On June 28, Prime Minister Sharon hinted that settlers who use violence would receive reduced compensation payments for their evacuated homes.

“Whoever hits soldiers or police, harms them, or follows orders now being sounded that call for resisting the disengagement should know this carries a price. It won’t be ignored and we will take action against such a person,” Sharon said, according to Ha’aretz.

David Wilder, a Hebron resident known as a leading spokesman for West Bank settlers, said that “violent resistance” is legitimate. “Anyone arriving to expel men, women and children from their homes must be willing to accept the consequences of their actions. People will not sit quietly by, as sheep being led to slaughter,” Wilder said.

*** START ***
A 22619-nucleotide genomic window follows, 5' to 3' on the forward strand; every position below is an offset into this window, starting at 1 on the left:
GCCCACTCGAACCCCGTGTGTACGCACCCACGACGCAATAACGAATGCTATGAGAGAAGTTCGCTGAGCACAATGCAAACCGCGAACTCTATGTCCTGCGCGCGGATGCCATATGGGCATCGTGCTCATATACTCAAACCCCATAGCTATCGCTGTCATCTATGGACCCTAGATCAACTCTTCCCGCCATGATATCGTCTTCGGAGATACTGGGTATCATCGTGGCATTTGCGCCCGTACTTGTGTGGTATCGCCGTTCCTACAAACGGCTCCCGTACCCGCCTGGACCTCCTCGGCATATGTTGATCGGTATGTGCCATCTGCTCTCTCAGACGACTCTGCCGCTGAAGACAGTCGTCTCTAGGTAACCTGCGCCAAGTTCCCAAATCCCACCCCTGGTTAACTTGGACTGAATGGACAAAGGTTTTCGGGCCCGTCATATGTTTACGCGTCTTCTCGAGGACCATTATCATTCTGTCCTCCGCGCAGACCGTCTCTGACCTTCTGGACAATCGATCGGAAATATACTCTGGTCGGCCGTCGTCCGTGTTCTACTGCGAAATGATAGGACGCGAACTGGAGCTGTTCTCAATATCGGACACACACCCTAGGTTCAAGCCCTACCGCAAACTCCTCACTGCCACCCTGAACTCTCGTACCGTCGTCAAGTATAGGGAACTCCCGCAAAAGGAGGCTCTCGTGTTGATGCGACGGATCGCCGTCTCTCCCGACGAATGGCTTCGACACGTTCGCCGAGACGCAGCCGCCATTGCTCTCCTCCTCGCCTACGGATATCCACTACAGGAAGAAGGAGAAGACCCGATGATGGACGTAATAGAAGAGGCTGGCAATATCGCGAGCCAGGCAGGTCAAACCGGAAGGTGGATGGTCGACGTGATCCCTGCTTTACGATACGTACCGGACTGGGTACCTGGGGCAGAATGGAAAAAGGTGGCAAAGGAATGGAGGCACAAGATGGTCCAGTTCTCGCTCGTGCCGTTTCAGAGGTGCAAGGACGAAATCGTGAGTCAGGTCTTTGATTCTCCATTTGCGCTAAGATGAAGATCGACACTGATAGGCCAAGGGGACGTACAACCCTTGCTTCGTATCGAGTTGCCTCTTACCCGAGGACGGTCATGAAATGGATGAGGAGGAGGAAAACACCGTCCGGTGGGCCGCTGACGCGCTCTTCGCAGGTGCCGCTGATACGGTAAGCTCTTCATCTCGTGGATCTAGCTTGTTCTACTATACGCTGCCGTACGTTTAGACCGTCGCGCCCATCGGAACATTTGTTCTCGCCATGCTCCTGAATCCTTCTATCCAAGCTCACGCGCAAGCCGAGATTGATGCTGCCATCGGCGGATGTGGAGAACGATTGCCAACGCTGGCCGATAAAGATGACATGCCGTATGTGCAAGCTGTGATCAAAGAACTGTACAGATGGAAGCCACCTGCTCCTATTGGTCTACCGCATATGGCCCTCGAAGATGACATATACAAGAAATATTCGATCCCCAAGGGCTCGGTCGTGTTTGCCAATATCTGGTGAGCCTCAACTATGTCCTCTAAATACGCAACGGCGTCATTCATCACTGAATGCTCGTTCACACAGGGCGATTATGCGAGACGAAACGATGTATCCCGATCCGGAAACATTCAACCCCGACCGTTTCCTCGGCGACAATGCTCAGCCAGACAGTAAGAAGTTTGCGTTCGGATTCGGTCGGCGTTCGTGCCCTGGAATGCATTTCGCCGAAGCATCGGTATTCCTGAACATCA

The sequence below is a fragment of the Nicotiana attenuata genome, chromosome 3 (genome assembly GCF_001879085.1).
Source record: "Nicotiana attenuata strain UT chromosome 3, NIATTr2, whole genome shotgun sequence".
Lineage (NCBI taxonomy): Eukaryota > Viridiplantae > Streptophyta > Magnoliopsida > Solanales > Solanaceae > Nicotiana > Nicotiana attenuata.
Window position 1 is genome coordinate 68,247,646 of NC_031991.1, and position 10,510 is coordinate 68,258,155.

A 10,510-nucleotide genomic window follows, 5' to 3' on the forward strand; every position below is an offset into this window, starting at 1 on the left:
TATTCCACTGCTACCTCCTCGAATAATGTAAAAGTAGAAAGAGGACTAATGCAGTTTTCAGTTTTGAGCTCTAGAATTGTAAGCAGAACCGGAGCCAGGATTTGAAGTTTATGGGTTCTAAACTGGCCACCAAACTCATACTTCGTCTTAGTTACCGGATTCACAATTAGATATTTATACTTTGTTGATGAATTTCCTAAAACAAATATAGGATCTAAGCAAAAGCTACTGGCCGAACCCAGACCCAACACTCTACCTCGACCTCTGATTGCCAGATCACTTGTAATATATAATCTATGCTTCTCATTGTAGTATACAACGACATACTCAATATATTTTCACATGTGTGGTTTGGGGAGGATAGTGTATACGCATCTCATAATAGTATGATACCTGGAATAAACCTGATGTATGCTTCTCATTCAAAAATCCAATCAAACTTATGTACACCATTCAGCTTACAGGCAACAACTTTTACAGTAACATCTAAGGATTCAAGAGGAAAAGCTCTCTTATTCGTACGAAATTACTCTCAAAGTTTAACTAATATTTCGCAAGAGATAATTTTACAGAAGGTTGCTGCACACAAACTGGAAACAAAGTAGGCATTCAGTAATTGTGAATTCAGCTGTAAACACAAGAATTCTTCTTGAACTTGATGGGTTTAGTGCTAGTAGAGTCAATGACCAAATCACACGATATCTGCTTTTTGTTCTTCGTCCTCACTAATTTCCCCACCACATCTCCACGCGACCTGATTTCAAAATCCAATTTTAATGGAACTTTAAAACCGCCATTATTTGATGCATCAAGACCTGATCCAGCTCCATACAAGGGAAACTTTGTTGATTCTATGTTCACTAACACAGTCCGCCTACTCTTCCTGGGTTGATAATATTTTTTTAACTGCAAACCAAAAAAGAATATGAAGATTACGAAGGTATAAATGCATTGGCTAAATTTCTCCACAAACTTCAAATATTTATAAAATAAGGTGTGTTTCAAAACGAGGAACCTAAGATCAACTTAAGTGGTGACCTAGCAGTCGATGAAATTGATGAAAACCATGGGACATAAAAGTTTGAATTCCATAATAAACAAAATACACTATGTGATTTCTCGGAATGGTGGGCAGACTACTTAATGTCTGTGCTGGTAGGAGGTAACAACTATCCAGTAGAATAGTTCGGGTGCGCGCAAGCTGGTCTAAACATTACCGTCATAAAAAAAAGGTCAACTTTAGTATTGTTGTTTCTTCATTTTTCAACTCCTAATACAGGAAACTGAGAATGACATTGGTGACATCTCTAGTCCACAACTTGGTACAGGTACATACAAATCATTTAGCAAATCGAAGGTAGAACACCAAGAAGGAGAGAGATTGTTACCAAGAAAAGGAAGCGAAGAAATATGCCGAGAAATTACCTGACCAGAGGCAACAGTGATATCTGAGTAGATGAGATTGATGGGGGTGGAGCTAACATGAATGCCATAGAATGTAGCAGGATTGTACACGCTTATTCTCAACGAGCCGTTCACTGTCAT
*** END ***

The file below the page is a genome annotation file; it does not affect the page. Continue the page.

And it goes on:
When asked what kind of resistance Israeli security forces can expect from settlers, Wilder told the Forward: “Why reveal all the cards now? Let’s leave something to look forward to — surprise, surprise.”

Gush Katif residents insist they are different from the settlers in Hebron, who often are described as extremists.

“Hebron’s Jews are seen by the media, unjustifiably in my opinion, as tending towards conflict with the state authorities. We are not perceived that way,” Sternberg said. “This is a different sort of population.”

Nevertheless, Sternberg warned: “This won’t be a kids’ game. It will be a catastrophe, a national disaster the level of which Israel has never before experienced. It will smash the society, the army, to pieces. It could lead to civil war.

“The people of the Land of Israel know the boundaries. They will not raise a fist or a weapon against a soldier,” Sternberg said. “However, the problem will be with all the hundreds of thousands who will come here from outside [Gush Katif]…. On the fringes, there will always be someone who will screw around.”